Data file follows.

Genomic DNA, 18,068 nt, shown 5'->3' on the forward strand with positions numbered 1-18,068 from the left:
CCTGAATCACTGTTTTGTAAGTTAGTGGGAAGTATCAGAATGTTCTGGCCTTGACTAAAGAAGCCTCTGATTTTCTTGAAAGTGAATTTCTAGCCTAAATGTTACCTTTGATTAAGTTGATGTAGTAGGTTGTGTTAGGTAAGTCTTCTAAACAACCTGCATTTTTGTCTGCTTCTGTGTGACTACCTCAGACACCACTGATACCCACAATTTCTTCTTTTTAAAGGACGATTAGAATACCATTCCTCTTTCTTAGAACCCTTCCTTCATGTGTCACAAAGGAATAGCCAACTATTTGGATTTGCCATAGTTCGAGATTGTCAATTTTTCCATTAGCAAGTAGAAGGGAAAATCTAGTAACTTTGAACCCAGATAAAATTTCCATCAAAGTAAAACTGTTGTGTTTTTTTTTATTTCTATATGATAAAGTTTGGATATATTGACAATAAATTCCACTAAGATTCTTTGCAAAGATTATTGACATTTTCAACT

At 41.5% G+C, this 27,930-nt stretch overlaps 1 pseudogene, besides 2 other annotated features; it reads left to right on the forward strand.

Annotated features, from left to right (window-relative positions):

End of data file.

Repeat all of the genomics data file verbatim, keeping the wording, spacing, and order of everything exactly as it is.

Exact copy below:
Genomic DNA, 18,068 nt, shown 5'->3' on the forward strand with positions numbered 1-18,068 from the left:
CCTGAATCACTGTTTTGTAAGTTAGTGGGAAGTATCAGAATGTTCTGGCCTTGACTAAAGAAGCCTCTGATTTTCTTGAAAGTGAATTTCTAGCCTAAATGTTACCTTTGATTAAGTTGATGTAGTAGGTTGTGTTAGGTAAGTCTTCTAAACAACCTGCATTTTTGTCTGCTTCTGTGTGACTACCTCAGACACCACTGATACCCACAATTTCTTCTTTTTAAAGGACGATTAGAATACCATTCCTCTTTCTTAGAACCCTTCCTTCATGTGTCACAAAGGAATAGCCAACTATTTGGATTTGCCATAGTTCGAGATTGTCAATTTTTCCATTAGCAAGTAGAAGGGAAAATCTAGTAACTTTGAACCCAGATAAAATTTCCATCAAAGTAAAACTGTTGTGTTTTTTTTTATTTCTATATGATAAAGTTTGGATATATTGACAATAAATTCCACTAAGATTCTTTGCAAAGATTATTGACATTTTCAACT

At 41.5% G+C, this 27,930-nt stretch overlaps 1 pseudogene, besides 2 other annotated features; it reads left to right on the forward strand.

Annotated features, from left to right (window-relative positions):